Surpassing the Love of Men: Romantic Friendship and Love Between Women from the Renaissance to the Present
From the alliance of feminists, male homosexuals, and lesbians, and the inevitable tensions and antagonisms among them, a new sense of the world has been taking shape that is now more widely accepted than many of those who promoted it ever dared to hope. However splendid this accomplishment has been, it would be less than honest to view it without a degree of sadness, for in a sense it has been a Pyrrhic victory. Lillian Faderman’s Surpassing the Love of Men, which traces romantic friendships between women from the Renaissance to the present, is a comprehensive and illuminating study of women’s struggles to live and love as they please, but it unwittingly reveals some of the uneasiness that accompanies their current success.
Her book, she says, emerged from a realization that the grand passion of Emily Dickinson’s life was not for one of the various men with whom her male biographers have linked her, but for Sue Gilbert, who married the poet’s brother. Following this insight, Ms. Faderman realized as she read the correspondence of numerous women through the centuries that all (sic) of them revealed a passionate commitment to another woman on at least one occasion in their lives. As she continued her research, she became conscious of how male attitudes had conditioned not only the views of society but women’s views of their own friendships.
In the sixteenth century, Brantôme’s Lives of Fair and Gallant Ladies set a tone of titillation that was to be followed by countless other books on the subject. The contemplation of women in amorous play served as an aphrodisiac, a prelude to the real business of sex between men and women. One great lady, after witnessing women fondling each other, “maddened as it were at the madness of love,” pleaded with her lover to take her to bed immediately, “for that no more can I hold in the ardour that is in me. Needs must away and quench it: too sore do I burn.” Casanova delighted in watching two women disport themselves, but reminded his lady that their intoxication was a pale shadow of heterosexual passion: “Your mutual love is nothing but trifling nonsense—a mere illusion of the senses.”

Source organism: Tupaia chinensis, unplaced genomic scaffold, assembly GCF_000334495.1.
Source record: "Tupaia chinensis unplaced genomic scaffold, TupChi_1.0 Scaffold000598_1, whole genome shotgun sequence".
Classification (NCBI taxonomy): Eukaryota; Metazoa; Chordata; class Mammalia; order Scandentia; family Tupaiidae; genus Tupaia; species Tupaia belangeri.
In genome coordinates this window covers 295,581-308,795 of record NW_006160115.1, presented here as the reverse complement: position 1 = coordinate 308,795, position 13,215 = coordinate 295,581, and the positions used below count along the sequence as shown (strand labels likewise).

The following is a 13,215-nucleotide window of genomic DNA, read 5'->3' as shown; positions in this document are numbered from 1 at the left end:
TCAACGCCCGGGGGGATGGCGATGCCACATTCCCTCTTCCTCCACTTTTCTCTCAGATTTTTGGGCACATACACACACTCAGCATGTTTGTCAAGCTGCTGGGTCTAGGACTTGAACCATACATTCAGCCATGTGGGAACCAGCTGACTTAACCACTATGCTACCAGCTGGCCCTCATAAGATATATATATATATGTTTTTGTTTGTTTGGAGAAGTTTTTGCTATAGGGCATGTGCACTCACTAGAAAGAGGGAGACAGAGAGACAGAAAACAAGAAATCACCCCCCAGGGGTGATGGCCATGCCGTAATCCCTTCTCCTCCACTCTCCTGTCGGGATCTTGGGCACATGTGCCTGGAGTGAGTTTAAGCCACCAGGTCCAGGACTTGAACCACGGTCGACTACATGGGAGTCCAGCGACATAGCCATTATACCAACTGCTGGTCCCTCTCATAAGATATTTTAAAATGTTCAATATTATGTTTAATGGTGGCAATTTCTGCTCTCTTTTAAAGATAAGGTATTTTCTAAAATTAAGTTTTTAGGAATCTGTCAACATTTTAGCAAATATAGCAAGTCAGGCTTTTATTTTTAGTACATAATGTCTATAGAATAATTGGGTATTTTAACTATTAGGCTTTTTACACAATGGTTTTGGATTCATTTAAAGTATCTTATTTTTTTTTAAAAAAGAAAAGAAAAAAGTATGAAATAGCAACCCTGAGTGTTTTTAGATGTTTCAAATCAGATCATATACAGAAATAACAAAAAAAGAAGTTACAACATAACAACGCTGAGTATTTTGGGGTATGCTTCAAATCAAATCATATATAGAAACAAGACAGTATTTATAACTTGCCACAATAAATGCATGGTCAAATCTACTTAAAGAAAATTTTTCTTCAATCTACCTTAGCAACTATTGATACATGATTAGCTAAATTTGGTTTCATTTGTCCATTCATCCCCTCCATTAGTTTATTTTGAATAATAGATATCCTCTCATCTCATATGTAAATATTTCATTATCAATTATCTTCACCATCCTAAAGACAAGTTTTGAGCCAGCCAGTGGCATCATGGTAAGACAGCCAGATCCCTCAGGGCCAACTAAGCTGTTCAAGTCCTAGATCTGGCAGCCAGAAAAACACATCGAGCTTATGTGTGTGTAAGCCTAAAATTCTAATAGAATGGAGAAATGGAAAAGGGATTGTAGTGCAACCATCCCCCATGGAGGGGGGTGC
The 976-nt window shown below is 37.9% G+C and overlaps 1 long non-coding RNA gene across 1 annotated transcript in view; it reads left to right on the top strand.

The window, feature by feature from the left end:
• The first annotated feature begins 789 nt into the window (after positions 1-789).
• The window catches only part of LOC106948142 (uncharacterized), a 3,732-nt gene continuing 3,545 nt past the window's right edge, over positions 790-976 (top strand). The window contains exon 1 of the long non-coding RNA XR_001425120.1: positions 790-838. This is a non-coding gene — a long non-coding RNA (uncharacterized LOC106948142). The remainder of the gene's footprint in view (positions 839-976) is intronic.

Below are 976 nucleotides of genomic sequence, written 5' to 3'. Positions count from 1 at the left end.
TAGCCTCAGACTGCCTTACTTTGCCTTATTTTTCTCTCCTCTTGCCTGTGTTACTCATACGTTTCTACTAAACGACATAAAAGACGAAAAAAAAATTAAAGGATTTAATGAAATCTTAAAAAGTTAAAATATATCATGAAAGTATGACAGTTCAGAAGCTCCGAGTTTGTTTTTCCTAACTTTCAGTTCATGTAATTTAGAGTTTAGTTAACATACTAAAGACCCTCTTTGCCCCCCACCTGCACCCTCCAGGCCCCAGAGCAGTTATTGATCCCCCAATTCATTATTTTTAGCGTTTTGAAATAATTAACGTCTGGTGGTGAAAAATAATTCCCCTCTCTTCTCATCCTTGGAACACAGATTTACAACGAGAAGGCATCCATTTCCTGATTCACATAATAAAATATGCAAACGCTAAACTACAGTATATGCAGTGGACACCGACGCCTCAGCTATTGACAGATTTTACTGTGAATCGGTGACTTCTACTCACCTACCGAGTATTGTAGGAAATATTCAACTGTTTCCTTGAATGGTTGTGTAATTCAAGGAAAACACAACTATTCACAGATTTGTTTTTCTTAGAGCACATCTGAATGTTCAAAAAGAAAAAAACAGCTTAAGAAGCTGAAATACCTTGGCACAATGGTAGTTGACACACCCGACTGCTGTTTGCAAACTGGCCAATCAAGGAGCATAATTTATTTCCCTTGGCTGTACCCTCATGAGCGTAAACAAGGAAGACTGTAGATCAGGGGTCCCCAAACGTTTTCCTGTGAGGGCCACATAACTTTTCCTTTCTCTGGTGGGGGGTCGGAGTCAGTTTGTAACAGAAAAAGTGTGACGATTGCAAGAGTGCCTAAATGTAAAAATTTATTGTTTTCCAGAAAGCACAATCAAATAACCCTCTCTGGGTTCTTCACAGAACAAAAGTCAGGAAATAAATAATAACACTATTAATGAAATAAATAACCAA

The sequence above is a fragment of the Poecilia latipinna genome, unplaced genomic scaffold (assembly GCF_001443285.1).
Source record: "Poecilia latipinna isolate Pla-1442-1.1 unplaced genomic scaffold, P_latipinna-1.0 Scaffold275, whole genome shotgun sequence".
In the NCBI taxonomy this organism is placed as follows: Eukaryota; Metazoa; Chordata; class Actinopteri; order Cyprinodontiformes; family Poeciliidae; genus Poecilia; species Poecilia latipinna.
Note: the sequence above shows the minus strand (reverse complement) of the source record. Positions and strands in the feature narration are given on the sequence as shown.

John Cleland’s Fanny Hill (1749) viewed amorous dalliance between women with much the same amused condescension as Brantôme and Casanova. For all his sensual wisdom, he seems to have been unaware of the importance of the clitoris, and thought his prostitutes satisfied themselves simply by imitating the “missionary position” in what was known as “tribadism,” or genital rubbing against each other. Brantôme, incidentally, shared the general abhorrence of dildos as coming a little too close to male provenance. I have always been puzzled why dildos and not fingers were used unless women were conditioned to believe that satisfactory orgasm could be achieved only by male penetration. This is not to suggest that I share the view of the vulgar Dr. David Reuben, who described alternative sex …
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